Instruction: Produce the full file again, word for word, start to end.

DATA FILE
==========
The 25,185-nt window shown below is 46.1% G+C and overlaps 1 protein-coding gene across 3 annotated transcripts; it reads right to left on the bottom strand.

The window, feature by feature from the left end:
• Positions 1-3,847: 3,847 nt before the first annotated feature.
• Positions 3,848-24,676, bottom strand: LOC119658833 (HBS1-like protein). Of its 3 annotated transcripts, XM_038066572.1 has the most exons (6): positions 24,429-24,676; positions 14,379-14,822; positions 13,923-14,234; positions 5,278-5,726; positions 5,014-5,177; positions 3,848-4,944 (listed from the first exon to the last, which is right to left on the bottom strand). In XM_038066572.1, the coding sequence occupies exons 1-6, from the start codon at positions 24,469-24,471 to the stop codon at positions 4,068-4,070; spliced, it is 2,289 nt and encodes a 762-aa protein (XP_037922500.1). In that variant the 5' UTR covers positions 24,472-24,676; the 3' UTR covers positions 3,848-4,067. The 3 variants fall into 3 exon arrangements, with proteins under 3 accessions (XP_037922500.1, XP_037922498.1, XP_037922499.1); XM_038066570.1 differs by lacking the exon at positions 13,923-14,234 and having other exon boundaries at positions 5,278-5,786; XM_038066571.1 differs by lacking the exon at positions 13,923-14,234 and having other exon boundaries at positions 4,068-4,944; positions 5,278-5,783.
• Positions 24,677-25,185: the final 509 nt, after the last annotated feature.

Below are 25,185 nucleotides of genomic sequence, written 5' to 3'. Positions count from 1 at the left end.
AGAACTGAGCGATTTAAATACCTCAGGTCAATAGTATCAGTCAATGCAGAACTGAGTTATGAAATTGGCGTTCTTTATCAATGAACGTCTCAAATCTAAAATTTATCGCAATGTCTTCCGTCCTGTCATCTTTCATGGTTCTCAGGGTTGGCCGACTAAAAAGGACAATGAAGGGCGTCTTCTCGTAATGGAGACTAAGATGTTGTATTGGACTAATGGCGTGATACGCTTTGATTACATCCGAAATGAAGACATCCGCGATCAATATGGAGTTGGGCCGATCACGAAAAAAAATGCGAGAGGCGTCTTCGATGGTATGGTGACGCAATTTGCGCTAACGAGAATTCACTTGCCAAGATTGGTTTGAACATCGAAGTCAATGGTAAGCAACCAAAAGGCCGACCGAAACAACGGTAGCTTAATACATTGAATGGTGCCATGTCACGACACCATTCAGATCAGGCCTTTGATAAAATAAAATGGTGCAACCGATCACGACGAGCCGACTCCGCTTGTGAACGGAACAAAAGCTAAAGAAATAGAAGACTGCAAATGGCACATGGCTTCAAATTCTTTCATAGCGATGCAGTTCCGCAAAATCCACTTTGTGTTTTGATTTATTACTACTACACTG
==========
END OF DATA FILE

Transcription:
The 25,185-nt window shown below is 46.1% G+C and overlaps 1 protein-coding gene across 3 annotated transcripts; it reads right to left on the bottom strand.

The window, feature by feature from the left end:
• Positions 1-3,847: 3,847 nt before the first annotated feature.
• Positions 3,848-24,676, bottom strand: LOC119658833 (HBS1-like protein). Of its 3 annotated transcripts, XM_038066572.1 has the most exons (6): positions 24,429-24,676; positions 14,379-14,822; positions 13,923-14,234; positions 5,278-5,726; positions 5,014-5,177; positions 3,848-4,944 (listed from the first exon to the last, which is right to left on the bottom strand). In XM_038066572.1, the coding sequence occupies exons 1-6, from the start codon at positions 24,469-24,471 to the stop codon at positions 4,068-4,070; spliced, it is 2,289 nt and encodes a 762-aa protein (XP_037922500.1). In that variant the 5' UTR covers positions 24,472-24,676; the 3' UTR covers positions 3,848-4,067. The 3 variants fall into 3 exon arrangements, with proteins under 3 accessions (XP_037922500.1, XP_037922498.1, XP_037922499.1); XM_038066570.1 differs by lacking the exon at positions 13,923-14,234 and having other exon boundaries at positions 5,278-5,786; XM_038066571.1 differs by lacking the exon at positions 13,923-14,234 and having other exon boundaries at positions 4,068-4,944; positions 5,278-5,783.
• Positions 24,677-25,185: the final 509 nt, after the last annotated feature.

Below are 25,185 nucleotides of genomic sequence, written 5' to 3'. Positions count from 1 at the left end.
AGAACTGAGCGATTTAAATACCTCAGGTCAATAGTATCAGTCAATGCAGAACTGAGTTATGAAATTGGCGTTCTTTATCAATGAACGTCTCAAATCTAAAATTTATCGCAATGTCTTCCGTCCTGTCATCTTTCATGGTTCTCAGGGTTGGCCGACTAAAAAGGACAATGAAGGGCGTCTTCTCGTAATGGAGACTAAGATGTTGTATTGGACTAATGGCGTGATACGCTTTGATTACATCCGAAATGAAGACATCCGCGATCAATATGGAGTTGGGCCGATCACGAAAAAAAATGCGAGAGGCGTCTTCGATGGTATGGTGACGCAATTTGCGCTAACGAGAATTCACTTGCCAAGATTGGTTTGAACATCGAAGTCAATGGTAAGCAACCAAAAGGCCGACCGAAACAACGGTAGCTTAATACATTGAATGGTGCCATGTCACGACACCATTCAGATCAGGCCTTTGATAAAATAAAATGGTGCAACCGATCACGACGAGCCGACTCCGCTTGTGAACGGAACAAAAGCTAAAGAAATAGAAGACTGCAAATGGCACATGGCTTCAAATTCTTTCATAGCGATGCAGTTCCGCAAAATCCACTTTGTGTTTTGATTTATTACTACTACACTG